Welcome to Shenandoah National Park
Welcome to the Shenandoah National Park Information Page.
Here you will find all you need to know about the natural history of the park.
Learn about the geology, trees, mammals, birds, or other plants and wildlife of the area.
Shenandoah National Park is located in northwestern Virginia, northwest of Charlottesville, Virginia. The Park is approximately 75 miles west of Washington, DC and the Headquarters office is located 3.0 miles west of Thornton Gap and 4.0 miles east of Luray, Virginia on U.S. 211.
The closest major airports are in Washington, DC (90 miles), Charlottesville (50 miles) and Weyers Cave (45 miles), Virginia.
Since there are no bus, taxi or shuttle services through the Park, a car is needed. Accessible by I-66 and Highway 340 South to the north entrance at Front Royal, Highway 211 for the central entrance at Thornton Gap, Highway 33 at Swift Run Gap and I-64 at the Rockfish Gap entrance. Speed limit for the Skyline Drive is 35mph.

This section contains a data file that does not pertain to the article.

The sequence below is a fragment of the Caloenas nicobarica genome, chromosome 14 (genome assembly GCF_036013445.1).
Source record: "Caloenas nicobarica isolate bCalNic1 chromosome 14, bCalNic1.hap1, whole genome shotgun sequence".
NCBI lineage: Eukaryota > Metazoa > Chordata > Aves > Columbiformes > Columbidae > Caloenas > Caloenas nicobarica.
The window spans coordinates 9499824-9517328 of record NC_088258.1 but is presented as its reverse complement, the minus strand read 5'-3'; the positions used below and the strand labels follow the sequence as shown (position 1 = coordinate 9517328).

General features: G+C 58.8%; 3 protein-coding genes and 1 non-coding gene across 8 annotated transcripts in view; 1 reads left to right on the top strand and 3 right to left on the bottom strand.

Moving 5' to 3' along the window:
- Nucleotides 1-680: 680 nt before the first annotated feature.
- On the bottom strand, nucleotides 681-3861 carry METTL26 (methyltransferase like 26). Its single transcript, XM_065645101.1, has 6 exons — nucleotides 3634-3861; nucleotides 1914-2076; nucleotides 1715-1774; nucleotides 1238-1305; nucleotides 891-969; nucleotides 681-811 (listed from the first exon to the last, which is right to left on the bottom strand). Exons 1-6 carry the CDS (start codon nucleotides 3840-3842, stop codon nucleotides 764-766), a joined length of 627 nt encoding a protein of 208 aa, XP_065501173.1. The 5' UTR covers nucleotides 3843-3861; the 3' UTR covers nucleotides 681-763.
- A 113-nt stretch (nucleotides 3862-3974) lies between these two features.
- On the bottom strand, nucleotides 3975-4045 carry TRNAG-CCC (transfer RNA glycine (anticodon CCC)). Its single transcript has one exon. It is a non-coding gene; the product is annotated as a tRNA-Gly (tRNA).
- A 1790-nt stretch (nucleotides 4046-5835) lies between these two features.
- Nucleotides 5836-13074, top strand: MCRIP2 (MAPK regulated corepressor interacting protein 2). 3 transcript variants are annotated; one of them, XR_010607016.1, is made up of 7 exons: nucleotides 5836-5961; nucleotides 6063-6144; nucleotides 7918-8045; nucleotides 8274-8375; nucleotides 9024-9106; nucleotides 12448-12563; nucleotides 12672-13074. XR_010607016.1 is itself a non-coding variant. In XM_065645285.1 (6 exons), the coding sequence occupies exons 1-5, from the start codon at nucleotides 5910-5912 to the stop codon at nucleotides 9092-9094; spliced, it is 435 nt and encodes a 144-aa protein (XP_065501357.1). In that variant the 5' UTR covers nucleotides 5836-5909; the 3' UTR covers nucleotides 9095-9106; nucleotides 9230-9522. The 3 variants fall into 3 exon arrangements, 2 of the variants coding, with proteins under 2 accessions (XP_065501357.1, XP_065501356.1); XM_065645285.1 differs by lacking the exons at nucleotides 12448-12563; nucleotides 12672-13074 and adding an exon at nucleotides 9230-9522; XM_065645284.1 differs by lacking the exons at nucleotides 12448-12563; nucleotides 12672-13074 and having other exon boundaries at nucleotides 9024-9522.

There is No bus or train services. Taxi service is available from Front Royal, Luray and Waynesboro to areas in the Park. From Front Royal to the first visitor center, Dickey Ridge, is 5 miles, to Skyland is 42 miles. From Luray to Thornton Gap Entrance Station is 9 miles, to Skyland, 19 miles and to Big Meadows, 29 miles. From Waynesboro to the Loft Mountain area is 30 miles and to Big Meadows the distance is 60 miles.
22 May 1926, Congress authorized the establishment of Shenandoah National Park. It became fully established on 26 December 1935
Size and Visitation
The total acreage is 196,466.19, including 79,579 acres of the designated wilderness area.
The highest visitation is during the fall color season and the summer months. Traffic can be heavy on Skyline Drive during these weekends.
History of Shenandoah National Park
Shenandoah National Park lies astride a beautiful section of the Blue Ridge, which forms the eastern rampart of the Appalachian Mountains between Pennsylvania and Georgia. In the valley to the west is the Shenandoah River, from which some feel the Park gets its name, and between the north and south forks of the river is Massanutten, a 40 mile long mountain. To the east is the rolling Piedmont country. Providing vistas of the spectacular landscape is Skyline Drive, a winding road that runs along the crest of this portion of the Blue Ridge Mountains through the length of the Park.